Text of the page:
SS Meteor is the sole surviving ship of the unconventional “whaleback” design. The design, created by Scottish captain Alexander McDougall (1845-1923), enabled her to carry a maximum amount of cargo with a minimum of draft. Whalebacks were also called “pig boats”, among other names, due to their appearance. The Meteor was built in 1896 in Superior, Wisconsin and, with a number of modifications, sailed until 1969. She is currently a museum ship in the city of her birth.
The Meteor is 380 feet long overall with a 366-foot keel. Other dimensions include a beam of 45 feet and a depth of 26 feet.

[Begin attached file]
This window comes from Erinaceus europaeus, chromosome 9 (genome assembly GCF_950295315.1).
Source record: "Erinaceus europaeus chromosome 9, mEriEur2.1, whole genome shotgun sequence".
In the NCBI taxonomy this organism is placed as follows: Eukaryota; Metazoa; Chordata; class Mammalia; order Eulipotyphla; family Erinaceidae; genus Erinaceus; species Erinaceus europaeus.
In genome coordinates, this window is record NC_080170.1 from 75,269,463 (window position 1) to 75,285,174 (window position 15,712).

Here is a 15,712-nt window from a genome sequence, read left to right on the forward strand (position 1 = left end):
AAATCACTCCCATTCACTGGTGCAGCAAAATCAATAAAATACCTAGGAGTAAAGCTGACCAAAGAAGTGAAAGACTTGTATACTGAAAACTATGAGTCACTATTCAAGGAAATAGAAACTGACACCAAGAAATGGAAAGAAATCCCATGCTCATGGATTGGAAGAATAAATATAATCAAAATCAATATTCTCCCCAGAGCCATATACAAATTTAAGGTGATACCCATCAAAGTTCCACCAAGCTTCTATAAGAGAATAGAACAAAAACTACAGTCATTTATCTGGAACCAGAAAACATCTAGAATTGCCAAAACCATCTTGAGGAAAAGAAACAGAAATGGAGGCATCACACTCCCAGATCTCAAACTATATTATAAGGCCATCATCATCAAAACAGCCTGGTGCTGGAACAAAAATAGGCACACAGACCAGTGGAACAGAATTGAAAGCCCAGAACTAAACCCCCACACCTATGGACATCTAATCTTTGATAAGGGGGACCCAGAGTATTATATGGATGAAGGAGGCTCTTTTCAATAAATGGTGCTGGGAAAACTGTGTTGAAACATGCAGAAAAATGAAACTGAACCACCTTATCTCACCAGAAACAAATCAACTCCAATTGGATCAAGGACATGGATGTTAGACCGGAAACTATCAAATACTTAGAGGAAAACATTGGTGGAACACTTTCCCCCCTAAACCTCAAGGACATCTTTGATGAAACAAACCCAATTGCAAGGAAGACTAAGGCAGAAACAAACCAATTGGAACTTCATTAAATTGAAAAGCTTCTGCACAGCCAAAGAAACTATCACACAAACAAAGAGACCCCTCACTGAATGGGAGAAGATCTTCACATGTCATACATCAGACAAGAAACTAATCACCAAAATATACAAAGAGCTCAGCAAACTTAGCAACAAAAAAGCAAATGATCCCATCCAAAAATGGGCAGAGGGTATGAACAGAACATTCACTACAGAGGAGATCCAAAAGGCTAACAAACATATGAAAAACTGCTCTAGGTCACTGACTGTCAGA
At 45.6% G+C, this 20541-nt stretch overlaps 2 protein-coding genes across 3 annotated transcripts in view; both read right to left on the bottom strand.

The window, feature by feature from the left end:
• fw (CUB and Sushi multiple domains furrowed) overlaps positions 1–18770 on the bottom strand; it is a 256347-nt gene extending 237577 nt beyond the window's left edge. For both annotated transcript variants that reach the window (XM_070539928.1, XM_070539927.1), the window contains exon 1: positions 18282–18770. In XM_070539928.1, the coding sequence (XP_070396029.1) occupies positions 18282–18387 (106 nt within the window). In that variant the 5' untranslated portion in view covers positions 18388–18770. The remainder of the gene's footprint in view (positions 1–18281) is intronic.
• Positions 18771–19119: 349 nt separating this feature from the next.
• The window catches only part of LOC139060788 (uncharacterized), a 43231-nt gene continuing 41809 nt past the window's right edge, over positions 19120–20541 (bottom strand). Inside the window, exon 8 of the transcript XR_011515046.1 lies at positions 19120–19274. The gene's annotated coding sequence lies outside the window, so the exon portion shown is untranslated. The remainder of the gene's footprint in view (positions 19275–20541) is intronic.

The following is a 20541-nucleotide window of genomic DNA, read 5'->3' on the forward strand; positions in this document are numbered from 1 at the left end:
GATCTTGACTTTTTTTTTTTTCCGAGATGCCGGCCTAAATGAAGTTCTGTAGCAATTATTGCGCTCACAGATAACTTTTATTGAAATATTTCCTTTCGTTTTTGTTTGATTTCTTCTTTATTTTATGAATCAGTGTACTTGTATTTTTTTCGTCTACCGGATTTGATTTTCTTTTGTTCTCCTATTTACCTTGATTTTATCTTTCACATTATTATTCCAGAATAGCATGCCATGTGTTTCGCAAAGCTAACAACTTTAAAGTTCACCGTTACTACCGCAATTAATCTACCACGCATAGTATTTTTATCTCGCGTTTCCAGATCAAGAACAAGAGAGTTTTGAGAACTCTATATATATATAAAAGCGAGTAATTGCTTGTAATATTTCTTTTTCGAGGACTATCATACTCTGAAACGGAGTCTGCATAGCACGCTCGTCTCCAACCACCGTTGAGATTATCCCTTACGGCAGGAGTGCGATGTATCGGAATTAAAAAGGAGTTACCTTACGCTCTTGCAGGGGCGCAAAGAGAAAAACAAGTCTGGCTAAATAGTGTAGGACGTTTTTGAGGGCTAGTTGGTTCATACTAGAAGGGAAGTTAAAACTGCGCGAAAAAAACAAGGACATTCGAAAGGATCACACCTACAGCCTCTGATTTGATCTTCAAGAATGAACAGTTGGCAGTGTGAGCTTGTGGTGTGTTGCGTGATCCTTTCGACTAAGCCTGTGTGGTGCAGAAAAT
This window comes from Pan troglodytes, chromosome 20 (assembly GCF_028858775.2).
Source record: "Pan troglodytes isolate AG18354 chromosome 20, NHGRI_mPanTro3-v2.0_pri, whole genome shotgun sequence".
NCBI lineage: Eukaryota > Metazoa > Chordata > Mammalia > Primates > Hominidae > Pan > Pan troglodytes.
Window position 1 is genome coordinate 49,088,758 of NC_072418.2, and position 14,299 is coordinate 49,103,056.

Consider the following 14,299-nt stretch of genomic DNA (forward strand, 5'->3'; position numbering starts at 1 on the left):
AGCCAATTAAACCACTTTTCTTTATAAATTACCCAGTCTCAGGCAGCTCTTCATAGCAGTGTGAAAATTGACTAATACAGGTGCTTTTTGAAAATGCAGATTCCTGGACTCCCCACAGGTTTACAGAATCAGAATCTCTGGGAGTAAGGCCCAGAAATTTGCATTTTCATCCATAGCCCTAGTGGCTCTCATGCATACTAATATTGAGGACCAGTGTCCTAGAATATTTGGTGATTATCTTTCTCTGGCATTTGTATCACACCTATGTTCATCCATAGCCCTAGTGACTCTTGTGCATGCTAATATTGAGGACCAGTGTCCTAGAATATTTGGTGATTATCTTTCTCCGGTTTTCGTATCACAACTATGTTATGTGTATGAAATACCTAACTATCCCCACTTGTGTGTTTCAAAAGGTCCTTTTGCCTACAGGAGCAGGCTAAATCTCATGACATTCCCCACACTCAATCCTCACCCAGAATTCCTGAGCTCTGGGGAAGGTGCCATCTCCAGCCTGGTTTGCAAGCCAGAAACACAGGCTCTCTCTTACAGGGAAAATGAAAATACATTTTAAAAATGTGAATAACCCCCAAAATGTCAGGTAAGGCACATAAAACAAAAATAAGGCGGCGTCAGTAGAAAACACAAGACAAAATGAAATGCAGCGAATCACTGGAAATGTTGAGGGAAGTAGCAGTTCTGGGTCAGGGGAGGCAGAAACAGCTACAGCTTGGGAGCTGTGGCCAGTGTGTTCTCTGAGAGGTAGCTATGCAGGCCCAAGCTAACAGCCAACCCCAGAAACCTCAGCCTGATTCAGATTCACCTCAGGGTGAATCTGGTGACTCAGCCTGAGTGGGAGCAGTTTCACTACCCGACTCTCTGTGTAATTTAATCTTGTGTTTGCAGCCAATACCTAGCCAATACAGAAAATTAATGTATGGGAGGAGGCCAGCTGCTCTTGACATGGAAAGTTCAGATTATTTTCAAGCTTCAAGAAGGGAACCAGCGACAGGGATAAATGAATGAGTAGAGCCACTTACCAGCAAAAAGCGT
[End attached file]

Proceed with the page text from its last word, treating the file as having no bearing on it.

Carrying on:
She and the other whalebacks, except one, were the first major boats on the Great Lakes with all accommodations aft and only a small room for the anchor windlass up at the bow. The John Ericsson was the only whaleback with the pilothouse at the bow. The Ericsson was also one of the last whalebacks on the lakes with the Meteor; she sailed on the Canadian side until 1964 when she was sold to the City of Hamilton, Ontario for use as a museum. The plan failed however and the Ericsson was scrapped in 1969. The Meteor is a relic of the early days of steam transportation on the lakes with many original fixtures, such as engine and wheel.